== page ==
A burning sensation in your feet may be caused by nerve damage in the legs, also called neuropathy. Although many medical conditions can cause burning feet, diabetes is the most common. Most burning feet treatments focus on preventing further nerve damage and reducing pain.
Causes of Burning Feet
Most often, neuropathy, or nerve damage, is the cause of burning feet. Damaged nerve fibers are more likely to become overactive and misfire. The damaged nerves send inappropriate pain signals to the brain, although there is no wound or injury.
In most people with neuropathy, the leg nerves tend to become damaged first, at their furthest ends in the feet. These people often have tingling and numbness in the feet as well.
Diabetes is by far the most common cause of neuropathy in the legs. Many other conditions can cause neuropathy with a burning sensation in the feet:
- Chronic kidney disease (uremia)
- Vitamin deficiency (vitamin B12 and occasionally vitamin B6)
- Alcohol abuse
- Low thyroid hormone levels (hypothyroidism)
- Lyme disease
- Amyloid polyneuropathy
- Drug side effects, including chemotherapy drugs, vitamin B6 overdose, HIV medicines, isoniazid, amiodarone, metformin, and others
- Heavy metal poisoning (lead, mercury, arsenic)
- Vasculitis (inflammation of blood vessels)
- Guillain-Barre syndrome
Edema or fluid retention
Besides neuropathy, infections and inflammation of the feet can also cause a burning sensation in the feet. The most common of these is athlete's foot, an infection of the skin caused by fungus.
Peripheral artery disease (PAD) also commonly causes burning feet. The poor circulation of blood to the feet may frequently cause pain, tingling, and burning feet, especially while walking.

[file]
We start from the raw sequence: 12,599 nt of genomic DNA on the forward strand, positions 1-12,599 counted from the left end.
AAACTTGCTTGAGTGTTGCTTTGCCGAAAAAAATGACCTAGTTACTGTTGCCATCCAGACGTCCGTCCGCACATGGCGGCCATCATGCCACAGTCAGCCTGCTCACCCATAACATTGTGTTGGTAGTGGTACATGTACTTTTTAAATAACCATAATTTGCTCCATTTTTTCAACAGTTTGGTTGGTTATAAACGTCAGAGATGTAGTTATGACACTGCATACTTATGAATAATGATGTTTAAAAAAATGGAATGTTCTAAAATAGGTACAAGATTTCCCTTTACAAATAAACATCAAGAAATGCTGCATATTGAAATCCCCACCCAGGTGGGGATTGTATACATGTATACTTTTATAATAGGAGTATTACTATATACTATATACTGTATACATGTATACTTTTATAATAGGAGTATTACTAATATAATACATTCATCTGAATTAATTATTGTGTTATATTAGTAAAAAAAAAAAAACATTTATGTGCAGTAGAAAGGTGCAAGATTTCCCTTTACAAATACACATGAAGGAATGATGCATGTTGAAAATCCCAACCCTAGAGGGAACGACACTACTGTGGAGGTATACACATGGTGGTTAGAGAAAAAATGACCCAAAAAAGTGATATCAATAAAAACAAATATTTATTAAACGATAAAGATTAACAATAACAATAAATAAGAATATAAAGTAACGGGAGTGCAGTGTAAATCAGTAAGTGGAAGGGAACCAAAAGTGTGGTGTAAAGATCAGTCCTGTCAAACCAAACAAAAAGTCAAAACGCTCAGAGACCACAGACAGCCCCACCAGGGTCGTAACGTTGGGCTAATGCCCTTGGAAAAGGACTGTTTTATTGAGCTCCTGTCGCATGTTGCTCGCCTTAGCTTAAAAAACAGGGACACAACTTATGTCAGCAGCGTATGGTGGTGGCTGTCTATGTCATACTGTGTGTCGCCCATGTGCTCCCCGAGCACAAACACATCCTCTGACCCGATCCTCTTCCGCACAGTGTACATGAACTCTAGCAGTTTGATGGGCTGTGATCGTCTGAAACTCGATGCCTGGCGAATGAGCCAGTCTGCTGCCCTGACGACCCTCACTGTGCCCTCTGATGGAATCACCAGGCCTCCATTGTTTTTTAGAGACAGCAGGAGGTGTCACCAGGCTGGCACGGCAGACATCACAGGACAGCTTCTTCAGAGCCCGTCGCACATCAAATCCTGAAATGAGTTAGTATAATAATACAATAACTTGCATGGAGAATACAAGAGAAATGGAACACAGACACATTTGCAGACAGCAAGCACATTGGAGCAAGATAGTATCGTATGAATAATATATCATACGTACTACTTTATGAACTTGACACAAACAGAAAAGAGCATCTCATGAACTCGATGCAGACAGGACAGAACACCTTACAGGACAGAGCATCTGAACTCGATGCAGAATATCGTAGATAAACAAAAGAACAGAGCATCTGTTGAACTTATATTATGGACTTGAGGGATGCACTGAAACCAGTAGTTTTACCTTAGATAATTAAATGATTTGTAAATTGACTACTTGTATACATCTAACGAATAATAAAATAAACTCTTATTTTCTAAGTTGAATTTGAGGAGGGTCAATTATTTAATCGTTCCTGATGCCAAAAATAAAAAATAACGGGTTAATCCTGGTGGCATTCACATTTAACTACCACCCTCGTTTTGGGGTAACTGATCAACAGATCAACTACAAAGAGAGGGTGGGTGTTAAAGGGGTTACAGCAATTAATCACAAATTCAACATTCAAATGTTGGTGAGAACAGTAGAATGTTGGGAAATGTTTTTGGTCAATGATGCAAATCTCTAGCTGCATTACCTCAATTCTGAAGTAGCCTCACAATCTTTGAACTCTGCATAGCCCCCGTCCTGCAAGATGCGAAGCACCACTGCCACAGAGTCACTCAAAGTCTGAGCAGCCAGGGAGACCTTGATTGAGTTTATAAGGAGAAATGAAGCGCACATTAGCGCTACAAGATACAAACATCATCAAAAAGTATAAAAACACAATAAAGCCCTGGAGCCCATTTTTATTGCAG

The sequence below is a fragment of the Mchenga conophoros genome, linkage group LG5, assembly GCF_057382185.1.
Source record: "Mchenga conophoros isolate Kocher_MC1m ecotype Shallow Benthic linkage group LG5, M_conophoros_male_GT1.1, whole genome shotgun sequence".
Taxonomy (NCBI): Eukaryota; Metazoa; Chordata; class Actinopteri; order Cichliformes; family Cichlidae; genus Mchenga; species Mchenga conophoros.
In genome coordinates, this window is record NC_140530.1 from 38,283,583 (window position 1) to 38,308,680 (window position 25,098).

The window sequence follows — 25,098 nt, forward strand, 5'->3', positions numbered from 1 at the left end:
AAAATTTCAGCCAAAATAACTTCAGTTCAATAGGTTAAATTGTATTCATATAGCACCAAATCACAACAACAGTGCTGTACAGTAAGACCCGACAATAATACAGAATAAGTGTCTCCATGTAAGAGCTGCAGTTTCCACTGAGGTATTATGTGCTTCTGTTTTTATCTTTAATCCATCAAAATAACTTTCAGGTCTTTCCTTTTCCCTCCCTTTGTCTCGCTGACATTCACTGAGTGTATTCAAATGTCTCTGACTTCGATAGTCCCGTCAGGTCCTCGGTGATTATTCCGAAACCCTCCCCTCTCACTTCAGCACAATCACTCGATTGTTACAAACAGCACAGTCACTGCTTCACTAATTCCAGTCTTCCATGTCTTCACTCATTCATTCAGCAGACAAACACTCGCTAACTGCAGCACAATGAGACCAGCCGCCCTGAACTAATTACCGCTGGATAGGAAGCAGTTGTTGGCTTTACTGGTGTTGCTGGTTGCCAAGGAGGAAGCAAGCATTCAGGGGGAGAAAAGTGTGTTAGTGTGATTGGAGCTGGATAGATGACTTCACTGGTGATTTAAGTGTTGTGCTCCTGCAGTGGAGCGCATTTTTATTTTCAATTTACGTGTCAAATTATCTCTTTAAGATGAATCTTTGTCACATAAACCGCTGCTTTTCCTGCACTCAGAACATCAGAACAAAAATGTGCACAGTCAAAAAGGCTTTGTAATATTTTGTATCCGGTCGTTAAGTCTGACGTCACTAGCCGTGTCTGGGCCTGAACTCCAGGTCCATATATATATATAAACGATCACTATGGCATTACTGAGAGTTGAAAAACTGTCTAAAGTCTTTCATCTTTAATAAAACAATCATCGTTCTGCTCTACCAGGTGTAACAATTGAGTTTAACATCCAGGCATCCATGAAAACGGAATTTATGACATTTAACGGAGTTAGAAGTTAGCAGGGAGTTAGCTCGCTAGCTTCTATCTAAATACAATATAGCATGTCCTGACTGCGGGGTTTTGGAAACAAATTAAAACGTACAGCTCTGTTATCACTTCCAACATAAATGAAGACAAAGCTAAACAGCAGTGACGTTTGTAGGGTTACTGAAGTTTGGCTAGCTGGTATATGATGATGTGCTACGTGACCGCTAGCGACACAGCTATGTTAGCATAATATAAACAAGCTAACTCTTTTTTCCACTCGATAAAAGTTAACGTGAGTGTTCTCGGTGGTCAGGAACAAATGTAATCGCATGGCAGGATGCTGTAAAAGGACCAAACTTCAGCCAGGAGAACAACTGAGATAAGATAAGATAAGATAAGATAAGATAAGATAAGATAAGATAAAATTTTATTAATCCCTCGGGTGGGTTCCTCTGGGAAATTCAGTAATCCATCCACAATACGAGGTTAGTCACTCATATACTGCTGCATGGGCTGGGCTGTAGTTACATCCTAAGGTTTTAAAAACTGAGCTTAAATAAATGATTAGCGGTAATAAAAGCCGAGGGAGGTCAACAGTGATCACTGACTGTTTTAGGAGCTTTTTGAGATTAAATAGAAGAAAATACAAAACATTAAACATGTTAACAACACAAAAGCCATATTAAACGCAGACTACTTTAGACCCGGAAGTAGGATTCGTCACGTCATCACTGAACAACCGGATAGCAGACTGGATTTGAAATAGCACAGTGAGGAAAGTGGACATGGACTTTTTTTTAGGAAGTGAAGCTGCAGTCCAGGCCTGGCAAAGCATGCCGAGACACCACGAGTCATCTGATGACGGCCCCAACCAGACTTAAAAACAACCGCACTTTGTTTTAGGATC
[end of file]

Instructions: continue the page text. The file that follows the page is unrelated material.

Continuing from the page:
Weeks or months after gastric bypass surgery, some people experience a burning feet sensation. Poor absorption of B vitamins after gastric bypass can cause neuropathy in the legs and a sensation of burning feet.
Diagnosing Burning Feet
Most people who have burning feet have a likely cause (such as diabetes) that can be identified. For these people, the diagnosis of burning feet due to neuropathy is straightforward and additional testing is not needed.
In a few people whose burning feet is sudden, rapidly worsening, or has no explainable cause, further testing may be needed to make a correct diagnosis. These tests may include:
Electromyography (EMG). A test of muscle function using recordings of electrical activity inside the muscles. A probe may be placed on the skin or a needle may be inserted into the muscle for an EMG test.
- Nerve conduction study. A nerve conduction study tests the ability of nerves to transmit impulses. A nerve is stimulated, and the response in the muscle controlled by that nerve is measured.
- Laboratory tests. Sometimes, tests of blood, urine, and/or spinal fluid may be suggested to help diagnose the cause of burning feet. Vitamin levels can be checked with a simple blood test.
- Nerve biopsy. Very rarely, a doctor may suggest cutting out a piece of nerve tissue, and examining it under a microscope. A nerve biopsy is not recommended for the vast majority of people with burning feet.